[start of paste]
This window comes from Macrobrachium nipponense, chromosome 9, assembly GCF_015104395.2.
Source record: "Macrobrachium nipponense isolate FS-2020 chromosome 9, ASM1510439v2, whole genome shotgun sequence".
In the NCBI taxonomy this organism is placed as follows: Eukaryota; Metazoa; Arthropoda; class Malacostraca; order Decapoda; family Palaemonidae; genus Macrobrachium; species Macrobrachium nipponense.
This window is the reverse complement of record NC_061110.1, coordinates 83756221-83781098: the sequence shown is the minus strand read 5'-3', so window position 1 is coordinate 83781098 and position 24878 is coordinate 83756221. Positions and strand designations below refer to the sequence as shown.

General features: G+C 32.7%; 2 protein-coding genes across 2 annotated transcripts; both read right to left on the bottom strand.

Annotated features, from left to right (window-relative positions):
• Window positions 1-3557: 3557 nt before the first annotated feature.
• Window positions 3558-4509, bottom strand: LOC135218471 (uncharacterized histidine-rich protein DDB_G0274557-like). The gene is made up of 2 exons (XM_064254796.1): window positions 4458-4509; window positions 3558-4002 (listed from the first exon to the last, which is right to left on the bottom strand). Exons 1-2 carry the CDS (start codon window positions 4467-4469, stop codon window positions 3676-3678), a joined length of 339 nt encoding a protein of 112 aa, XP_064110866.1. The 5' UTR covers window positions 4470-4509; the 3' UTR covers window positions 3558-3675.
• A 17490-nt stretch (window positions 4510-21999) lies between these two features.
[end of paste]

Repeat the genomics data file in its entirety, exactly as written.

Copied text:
This window comes from Macrobrachium nipponense, chromosome 9, assembly GCF_015104395.2.
Source record: "Macrobrachium nipponense isolate FS-2020 chromosome 9, ASM1510439v2, whole genome shotgun sequence".
In the NCBI taxonomy this organism is placed as follows: Eukaryota; Metazoa; Arthropoda; class Malacostraca; order Decapoda; family Palaemonidae; genus Macrobrachium; species Macrobrachium nipponense.
This window is the reverse complement of record NC_061110.1, coordinates 83756221-83781098: the sequence shown is the minus strand read 5'-3', so window position 1 is coordinate 83781098 and position 24878 is coordinate 83756221. Positions and strand designations below refer to the sequence as shown.

General features: G+C 32.7%; 2 protein-coding genes across 2 annotated transcripts; both read right to left on the bottom strand.

Annotated features, from left to right (window-relative positions):
• Window positions 1-3557: 3557 nt before the first annotated feature.
• Window positions 3558-4509, bottom strand: LOC135218471 (uncharacterized histidine-rich protein DDB_G0274557-like). The gene is made up of 2 exons (XM_064254796.1): window positions 4458-4509; window positions 3558-4002 (listed from the first exon to the last, which is right to left on the bottom strand). Exons 1-2 carry the CDS (start codon window positions 4467-4469, stop codon window positions 3676-3678), a joined length of 339 nt encoding a protein of 112 aa, XP_064110866.1. The 5' UTR covers window positions 4470-4509; the 3' UTR covers window positions 3558-3675.
• A 17490-nt stretch (window positions 4510-21999) lies between these two features.